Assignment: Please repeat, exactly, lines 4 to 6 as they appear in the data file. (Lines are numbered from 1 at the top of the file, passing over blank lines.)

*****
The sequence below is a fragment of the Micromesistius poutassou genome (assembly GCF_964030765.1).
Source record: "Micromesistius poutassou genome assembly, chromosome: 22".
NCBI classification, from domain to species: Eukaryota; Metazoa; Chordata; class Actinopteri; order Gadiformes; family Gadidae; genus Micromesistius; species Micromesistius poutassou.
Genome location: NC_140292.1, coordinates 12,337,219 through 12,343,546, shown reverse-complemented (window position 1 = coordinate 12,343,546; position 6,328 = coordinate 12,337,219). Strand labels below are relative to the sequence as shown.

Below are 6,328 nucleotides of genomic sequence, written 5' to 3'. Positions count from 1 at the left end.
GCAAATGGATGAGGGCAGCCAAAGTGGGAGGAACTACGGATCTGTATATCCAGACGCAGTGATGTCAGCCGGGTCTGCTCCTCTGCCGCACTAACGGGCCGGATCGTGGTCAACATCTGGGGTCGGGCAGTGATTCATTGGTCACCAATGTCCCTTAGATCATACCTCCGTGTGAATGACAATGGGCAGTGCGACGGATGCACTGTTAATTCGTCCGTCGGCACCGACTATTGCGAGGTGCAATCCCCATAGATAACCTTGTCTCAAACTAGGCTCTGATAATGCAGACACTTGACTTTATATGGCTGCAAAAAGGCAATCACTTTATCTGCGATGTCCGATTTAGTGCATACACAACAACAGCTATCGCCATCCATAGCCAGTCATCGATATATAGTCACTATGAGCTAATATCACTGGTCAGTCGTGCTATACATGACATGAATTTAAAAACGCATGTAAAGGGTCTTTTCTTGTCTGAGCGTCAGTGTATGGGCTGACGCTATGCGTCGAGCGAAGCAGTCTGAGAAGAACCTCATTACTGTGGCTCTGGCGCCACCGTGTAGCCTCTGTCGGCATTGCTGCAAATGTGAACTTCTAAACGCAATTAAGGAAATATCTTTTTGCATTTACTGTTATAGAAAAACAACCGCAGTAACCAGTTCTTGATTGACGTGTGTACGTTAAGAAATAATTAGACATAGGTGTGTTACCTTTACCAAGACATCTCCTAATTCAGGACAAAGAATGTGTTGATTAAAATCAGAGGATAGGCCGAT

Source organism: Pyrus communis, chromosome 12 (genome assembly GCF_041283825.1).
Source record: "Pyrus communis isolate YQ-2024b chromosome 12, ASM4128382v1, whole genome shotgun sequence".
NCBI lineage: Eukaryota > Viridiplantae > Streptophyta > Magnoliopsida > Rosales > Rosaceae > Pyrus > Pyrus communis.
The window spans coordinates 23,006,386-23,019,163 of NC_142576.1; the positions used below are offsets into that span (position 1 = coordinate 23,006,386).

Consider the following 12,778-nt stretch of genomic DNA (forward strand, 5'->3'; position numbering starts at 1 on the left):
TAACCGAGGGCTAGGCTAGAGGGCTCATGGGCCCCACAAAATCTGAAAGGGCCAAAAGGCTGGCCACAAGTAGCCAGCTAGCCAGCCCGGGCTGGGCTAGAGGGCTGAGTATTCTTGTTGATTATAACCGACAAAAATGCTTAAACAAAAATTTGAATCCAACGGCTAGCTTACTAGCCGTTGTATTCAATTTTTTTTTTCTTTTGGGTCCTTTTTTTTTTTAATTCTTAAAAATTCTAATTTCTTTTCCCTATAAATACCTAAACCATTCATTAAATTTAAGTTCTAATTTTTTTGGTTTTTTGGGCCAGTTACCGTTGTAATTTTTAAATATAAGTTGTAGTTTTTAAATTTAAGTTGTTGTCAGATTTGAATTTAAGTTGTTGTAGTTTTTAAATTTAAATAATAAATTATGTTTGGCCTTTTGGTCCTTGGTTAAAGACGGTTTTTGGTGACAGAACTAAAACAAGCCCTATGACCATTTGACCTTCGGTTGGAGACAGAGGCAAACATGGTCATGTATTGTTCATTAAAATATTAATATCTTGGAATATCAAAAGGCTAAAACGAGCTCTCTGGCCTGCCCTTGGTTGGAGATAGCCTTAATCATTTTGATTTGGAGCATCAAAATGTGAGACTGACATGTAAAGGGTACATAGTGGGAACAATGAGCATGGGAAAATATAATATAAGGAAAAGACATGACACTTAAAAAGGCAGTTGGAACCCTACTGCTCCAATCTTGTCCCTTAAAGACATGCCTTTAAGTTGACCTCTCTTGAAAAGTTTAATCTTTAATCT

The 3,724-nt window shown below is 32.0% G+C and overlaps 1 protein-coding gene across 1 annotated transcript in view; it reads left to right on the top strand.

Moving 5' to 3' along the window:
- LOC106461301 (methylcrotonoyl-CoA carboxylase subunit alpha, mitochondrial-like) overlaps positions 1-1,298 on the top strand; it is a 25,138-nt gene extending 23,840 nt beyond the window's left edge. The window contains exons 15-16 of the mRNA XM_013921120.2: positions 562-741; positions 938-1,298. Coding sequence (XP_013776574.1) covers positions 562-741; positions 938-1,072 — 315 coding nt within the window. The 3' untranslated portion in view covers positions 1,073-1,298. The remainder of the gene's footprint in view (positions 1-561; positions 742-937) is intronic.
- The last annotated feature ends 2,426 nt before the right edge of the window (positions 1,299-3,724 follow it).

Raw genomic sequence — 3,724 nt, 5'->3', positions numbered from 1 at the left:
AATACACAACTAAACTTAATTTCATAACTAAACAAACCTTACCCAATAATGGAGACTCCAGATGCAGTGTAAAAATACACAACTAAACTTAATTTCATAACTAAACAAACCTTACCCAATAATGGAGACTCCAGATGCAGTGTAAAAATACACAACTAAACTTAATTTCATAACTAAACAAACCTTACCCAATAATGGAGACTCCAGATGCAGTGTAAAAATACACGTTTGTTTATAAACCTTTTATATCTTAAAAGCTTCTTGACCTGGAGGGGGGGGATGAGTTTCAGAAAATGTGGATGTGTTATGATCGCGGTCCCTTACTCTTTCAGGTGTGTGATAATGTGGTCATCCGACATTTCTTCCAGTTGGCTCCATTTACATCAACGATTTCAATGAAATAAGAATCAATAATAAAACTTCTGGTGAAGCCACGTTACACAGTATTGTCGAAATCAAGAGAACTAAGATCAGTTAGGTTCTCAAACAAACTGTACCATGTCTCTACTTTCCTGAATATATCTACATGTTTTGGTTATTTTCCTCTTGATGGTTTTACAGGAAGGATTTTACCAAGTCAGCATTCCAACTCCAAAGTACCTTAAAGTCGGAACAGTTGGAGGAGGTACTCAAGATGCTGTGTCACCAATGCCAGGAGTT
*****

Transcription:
Genome location: NC_140292.1, coordinates 12,337,219 through 12,343,546, shown reverse-complemented (window position 1 = coordinate 12,343,546; position 6,328 = coordinate 12,337,219). Strand labels below are relative to the sequence as shown.

Below are 6,328 nucleotides of genomic sequence, written 5' to 3'. Positions count from 1 at the left end.
GCAAATGGATGAGGGCAGCCAAAGTGGGAGGAACTACGGATCTGTATATCCAGACGCAGTGATGTCAGCCGGGTCTGCTCCTCTGCCGCACTAACGGGCCGGATCGTGGTCAACATCTGGGGTCGGGCAGTGATTCATTGGTCACCAATGTCCCTTAGATCATACCTCCGTGTGAATGACAATGGGCAGTGCGACGGATGCACTGTTAATTCGTCCGTCGGCACCGACTATTGCGAGGTGCAATCCCCATAGATAACCTTGTCTCAAACTAGGCTCTGATAATGCAGACACTTGACTTTATATGGCTGCAAAAAGGCAATCACTTTATCTGCGATGTCCGATTTAGTGCATACACAACAACAGCTATCGCCATCCATAGCCAGTCATCGATATATAGTCACTATGAGCTAATATCACTGGTCAGTCGTGCTATACATGACATGAATTTAAAAACGCATGTAAAGGGTCTTTTCTTGTCTGAGCGTCAGTGTATGGGCTGACGCTATGCGTCGAGCGAAGCAGTCTGAGAAGAACCTCATTACTGTGGCTCTGGCGCCACCGTGTAGCCTCTGTCGGCATTGCTGCAAATGTGAACTTCTAAACGCAATTAAGGAAATATCTTTTTGCATTTACTGTTATAGAAAAACAACCGCAGTAACCAGTTCTTGATTGACGTGTGTACGTTAAGAAATAATTAGACATAGGTGTGTTACCTTTACCAAGACATCTCCTAATTCAGGACAAAGAATGTGTTGATTAAAATCAGAGGATAGGCCGAT